Teeth Whitening


Brushing and flossing are everyday ways to keep your teeth bright, healthy. Still, if you might feel like your smile is lacking some sparkle or is more yellow than it used to be, you’re not alone. When the American Academy of Cosmetic Dentistry asked people what they’d most like to improve about their smile, the most common response was whiter teeth. The American Association of Orthodontists also found that nearly 90% of patients requested tooth whitening.


Why Did My Teeth Change Color?

Over time, your teeth can go from white to not-so-bright for a number of reasons:

Food and Drink Coffee, tea and red wine are some major staining culprits. They all have intense color pigments called chromogens that attach to the tooth enamel (the white, outer part of your teeth).

Tobacco Use Two chemicals found in tobacco create stubborn stains: Tar and nicotine. Tar is naturally dark. Nicotine is colorless, but turns yellowish when exposed to oxygen.

Age Below the enamel (the white, outer part of teeth) is a softer area called dentin. Over time, the outer enamel layer gets thinner with brushing and more of the yellowish dentin shows through.

Trauma If you’ve been hit in the mouth, your tooth may change color because it reacts to an injury by laying down more dentin, which is a darker layer under the enamel.

Medications Tooth darkening can be a side effect of certain antihistamines, antipsychotics and high blood pressure medications. Young children who are exposed to antibiotics like tetracycline and doxycycline when their teeth are forming (either in the womb or as a baby) may have discoloration of their adult teeth later in life. Chemotherapy and head and neck radiation can also darken teeth.


How Does Teeth Whitening Work?

Whitening products contain one of two tooth bleaches (hydrogen peroxide or carbamide peroxide). These bleaches break stains into smaller pieces, which makes the color less concentrated and your teeth brighter.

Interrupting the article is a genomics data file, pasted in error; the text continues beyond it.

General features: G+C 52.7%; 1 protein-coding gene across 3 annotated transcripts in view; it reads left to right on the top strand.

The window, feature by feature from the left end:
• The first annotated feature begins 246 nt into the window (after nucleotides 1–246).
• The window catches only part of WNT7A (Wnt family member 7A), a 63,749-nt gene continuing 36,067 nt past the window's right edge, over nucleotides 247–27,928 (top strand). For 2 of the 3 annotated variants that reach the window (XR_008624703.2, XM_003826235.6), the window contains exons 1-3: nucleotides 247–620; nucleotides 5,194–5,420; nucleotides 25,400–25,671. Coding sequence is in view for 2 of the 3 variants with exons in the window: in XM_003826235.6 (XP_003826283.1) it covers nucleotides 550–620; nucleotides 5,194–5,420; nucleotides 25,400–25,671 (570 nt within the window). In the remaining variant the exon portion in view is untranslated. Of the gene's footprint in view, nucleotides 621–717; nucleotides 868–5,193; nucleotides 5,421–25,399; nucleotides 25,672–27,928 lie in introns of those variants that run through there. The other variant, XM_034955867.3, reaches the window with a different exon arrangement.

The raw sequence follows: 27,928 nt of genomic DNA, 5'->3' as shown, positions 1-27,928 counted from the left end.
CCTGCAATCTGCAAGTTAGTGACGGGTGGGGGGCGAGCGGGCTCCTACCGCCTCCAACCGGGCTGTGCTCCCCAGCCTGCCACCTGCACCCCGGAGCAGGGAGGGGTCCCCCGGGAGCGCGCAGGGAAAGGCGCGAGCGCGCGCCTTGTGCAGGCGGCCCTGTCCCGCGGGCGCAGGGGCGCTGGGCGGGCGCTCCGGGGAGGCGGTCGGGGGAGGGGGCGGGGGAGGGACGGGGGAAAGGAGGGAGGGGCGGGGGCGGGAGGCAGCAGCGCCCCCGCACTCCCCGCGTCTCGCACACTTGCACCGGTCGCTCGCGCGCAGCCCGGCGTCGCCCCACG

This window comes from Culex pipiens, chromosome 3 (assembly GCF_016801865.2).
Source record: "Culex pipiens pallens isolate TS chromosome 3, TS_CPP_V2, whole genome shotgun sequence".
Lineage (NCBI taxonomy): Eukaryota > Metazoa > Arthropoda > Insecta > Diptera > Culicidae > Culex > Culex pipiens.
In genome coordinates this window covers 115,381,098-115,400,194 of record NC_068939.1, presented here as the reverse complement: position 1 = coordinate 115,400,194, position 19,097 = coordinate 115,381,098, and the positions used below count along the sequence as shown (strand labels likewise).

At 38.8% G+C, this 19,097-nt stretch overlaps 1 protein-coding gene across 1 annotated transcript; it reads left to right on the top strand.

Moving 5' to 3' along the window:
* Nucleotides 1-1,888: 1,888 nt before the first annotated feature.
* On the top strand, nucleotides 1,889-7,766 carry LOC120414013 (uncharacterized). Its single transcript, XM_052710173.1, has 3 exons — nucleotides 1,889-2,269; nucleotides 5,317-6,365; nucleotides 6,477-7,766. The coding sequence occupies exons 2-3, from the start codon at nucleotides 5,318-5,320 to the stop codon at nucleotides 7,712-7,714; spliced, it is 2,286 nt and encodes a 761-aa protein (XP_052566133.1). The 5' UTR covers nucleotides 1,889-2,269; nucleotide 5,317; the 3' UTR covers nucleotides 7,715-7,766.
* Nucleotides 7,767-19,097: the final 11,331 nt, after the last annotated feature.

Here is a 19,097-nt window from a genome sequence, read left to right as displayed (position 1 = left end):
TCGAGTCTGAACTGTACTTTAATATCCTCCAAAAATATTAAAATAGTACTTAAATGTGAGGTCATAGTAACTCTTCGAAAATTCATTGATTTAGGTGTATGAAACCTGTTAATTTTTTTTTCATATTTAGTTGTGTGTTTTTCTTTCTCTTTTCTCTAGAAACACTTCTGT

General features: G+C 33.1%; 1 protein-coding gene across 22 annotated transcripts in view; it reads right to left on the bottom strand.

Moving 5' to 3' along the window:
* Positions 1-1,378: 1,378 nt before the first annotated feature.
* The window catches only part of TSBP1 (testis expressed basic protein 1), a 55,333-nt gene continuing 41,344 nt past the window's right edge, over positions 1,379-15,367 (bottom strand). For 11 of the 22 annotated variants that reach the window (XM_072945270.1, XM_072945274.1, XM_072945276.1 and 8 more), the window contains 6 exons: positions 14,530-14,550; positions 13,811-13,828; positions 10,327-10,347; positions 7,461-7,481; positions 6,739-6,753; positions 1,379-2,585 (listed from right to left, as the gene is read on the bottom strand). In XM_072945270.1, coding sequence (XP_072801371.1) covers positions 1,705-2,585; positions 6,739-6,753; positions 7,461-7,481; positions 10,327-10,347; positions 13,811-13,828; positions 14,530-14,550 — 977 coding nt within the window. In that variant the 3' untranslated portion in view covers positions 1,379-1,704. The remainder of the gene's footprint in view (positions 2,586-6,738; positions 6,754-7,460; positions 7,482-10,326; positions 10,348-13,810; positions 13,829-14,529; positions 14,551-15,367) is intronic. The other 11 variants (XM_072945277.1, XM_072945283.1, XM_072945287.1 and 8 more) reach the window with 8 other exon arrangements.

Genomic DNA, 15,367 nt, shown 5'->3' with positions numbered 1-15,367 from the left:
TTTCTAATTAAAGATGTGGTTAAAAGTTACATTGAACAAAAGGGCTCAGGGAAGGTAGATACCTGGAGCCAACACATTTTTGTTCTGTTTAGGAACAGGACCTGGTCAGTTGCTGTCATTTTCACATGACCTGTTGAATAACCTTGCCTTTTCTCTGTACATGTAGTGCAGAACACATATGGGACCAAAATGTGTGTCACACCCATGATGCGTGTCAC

Does Whitening Work on All Teeth?

No, which is why it’s important to talk to your dentist before deciding to whiten your teeth, as whiteners may not correct all types of discoloration. For example, yellow teeth will probably bleach well, brown teeth may not respond as well and teeth with gray tones may not bleach at all. Whitening will not work on caps, veneers, crowns or fillings. It also won’t be effective if your tooth discoloration is caused by medications or a tooth injury.


What Are My Whitening Options?

Talk to your dentist before starting. If you are a candidate, there are four ways to put the shine back in your smile:

Stain Removal Toothpastes

All toothpastes help remove surface stain through the action of mild abrasives that scrub the teeth. Unlike bleaches, these types of products do not change the color of teeth because they can only remove stains on the surface.

In-Office Bleaching

This procedure is called chairside bleaching and usually requires only one office visit. A protective gel or a rubber shield would be applied to your gums to protect your gums. Bleach is then applied to the teeth.

At-Home Bleaching from Your Dentist

Your dentist can provide you with a custom-made tray for at-home whitening. In this case, the dentist will give you instructions on how to place the bleaching solution in the tray and for what length of time. This may be a preferred option if you feel more comfortable whitening in your own home at a slower pace, but still with the guidance of a dentist. Out-of-office bleaching can take anywhere from a few days to a few weeks to see results.

Over-the-Counter Bleaching Products

These include whitening toothpastes or strips available at grocery stores or online. The concentration of the bleaching agent in these products is lower than what your dentist would use in the office. If you are thinking about using an over-the-counter bleaching kit.


Are There Any Side Effects from Teeth Whitening?

Some people who use teeth whiteners may experience tooth sensitivity. That happens when the peroxide in the whitener gets through the enamel to the soft layer of dentin and irritates the nerve of your tooth. In most cases the sensitivity is temporary. You can delay treatment, then try again. Overuse of whiteners can also damage the tooth enamel or gums, so be sure to follow directions and talk to your dentist.


This article is intended to promote understanding of and knowledge about general oral health topics. It is not intended to be a substitute for professional advice, diagnosis or treatment. Always seek the advice of your dentist or other qualified healthcare provider with any questions you may have regarding a medical condition or treatment.


Brian Y. Kuo DDS FAGD

(626) 800-8022

www.drkuodds.com

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